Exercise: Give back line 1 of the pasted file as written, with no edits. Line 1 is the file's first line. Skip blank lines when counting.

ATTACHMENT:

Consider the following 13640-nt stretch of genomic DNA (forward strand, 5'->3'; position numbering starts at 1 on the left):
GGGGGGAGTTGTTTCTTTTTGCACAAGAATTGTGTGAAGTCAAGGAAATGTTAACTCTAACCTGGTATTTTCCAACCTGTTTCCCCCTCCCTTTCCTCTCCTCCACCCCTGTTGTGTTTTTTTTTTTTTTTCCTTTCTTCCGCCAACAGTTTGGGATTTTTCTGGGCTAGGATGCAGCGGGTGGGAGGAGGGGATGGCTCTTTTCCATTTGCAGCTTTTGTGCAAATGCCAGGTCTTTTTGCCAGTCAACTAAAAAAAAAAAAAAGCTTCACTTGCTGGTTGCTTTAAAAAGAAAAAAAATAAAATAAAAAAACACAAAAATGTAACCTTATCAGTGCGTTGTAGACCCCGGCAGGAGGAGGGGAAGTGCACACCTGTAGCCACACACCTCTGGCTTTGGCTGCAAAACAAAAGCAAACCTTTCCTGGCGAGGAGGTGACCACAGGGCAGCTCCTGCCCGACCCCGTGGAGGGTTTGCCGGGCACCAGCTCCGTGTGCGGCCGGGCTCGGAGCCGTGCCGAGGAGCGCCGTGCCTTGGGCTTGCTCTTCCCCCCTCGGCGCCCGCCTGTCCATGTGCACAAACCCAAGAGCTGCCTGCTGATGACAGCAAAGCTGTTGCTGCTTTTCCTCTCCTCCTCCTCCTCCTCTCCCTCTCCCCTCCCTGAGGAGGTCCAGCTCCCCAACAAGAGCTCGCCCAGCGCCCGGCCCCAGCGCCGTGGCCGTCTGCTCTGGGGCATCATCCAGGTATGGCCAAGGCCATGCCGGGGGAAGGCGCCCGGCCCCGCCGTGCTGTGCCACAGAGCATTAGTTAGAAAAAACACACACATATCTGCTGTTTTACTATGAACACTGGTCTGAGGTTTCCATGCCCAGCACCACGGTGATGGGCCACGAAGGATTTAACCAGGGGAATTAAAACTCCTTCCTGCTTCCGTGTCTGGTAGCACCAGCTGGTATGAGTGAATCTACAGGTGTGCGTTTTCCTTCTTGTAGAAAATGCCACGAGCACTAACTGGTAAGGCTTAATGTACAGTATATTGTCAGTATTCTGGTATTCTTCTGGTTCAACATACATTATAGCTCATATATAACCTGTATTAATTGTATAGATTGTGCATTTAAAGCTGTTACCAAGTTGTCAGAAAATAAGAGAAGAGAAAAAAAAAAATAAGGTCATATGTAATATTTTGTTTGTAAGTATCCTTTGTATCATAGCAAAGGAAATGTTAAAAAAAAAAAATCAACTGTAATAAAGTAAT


Consider the following 13640-nt stretch of genomic DNA (forward strand, 5'->3'; position numbering starts at 1 on the left):